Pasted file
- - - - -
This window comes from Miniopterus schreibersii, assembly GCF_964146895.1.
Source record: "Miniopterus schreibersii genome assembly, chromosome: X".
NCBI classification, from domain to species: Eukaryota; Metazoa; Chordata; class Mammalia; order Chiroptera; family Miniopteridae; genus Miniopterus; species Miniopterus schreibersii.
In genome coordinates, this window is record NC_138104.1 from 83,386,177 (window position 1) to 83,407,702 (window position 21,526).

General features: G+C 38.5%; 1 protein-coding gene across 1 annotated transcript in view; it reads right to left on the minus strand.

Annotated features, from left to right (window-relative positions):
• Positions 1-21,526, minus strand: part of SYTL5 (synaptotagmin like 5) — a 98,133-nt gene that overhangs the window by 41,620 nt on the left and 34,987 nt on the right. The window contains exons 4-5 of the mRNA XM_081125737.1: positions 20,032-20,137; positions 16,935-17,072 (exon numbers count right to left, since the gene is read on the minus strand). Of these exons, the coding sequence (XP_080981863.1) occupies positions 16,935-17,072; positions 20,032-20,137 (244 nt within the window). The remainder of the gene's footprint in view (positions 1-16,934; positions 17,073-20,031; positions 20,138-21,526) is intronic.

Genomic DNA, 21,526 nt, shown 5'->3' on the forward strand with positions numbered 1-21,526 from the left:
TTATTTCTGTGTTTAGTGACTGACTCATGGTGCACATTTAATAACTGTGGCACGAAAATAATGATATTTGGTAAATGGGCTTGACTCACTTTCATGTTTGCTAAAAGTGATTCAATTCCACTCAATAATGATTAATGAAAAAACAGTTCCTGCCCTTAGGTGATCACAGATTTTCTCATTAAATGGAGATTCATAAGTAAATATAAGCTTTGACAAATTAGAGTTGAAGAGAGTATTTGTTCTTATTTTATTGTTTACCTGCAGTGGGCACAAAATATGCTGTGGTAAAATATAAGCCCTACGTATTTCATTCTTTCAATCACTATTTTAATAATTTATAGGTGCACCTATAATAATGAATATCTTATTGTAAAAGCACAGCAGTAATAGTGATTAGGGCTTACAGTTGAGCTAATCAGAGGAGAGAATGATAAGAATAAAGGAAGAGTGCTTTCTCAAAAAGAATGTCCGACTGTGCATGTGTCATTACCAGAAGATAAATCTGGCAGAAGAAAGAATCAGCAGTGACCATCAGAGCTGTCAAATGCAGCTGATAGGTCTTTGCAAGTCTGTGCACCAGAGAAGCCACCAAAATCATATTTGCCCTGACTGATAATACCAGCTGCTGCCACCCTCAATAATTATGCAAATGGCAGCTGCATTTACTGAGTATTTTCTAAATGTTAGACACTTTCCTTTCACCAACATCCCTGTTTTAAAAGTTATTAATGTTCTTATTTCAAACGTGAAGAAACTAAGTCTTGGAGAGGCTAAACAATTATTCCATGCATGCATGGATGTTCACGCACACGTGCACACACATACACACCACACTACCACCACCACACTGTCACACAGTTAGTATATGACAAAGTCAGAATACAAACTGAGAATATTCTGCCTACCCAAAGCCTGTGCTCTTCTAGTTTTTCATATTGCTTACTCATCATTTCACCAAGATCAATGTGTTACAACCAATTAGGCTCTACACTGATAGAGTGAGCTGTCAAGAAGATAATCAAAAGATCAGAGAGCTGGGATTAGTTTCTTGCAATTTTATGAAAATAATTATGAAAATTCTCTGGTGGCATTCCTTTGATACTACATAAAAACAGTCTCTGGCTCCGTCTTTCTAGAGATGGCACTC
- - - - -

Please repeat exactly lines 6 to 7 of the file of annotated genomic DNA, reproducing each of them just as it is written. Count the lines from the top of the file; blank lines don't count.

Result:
Annotated features, from left to right (window-relative positions):
• Positions 1-21,526, minus strand: part of SYTL5 (synaptotagmin like 5) — a 98,133-nt gene that overhangs the window by 41,620 nt on the left and 34,987 nt on the right. The window contains exons 4-5 of the mRNA XM_081125737.1: positions 20,032-20,137; positions 16,935-17,072 (exon numbers count right to left, since the gene is read on the minus strand). Of these exons, the coding sequence (XP_080981863.1) occupies positions 16,935-17,072; positions 20,032-20,137 (244 nt within the window). The remainder of the gene's footprint in view (positions 1-16,934; positions 17,073-20,031; positions 20,138-21,526) is intronic.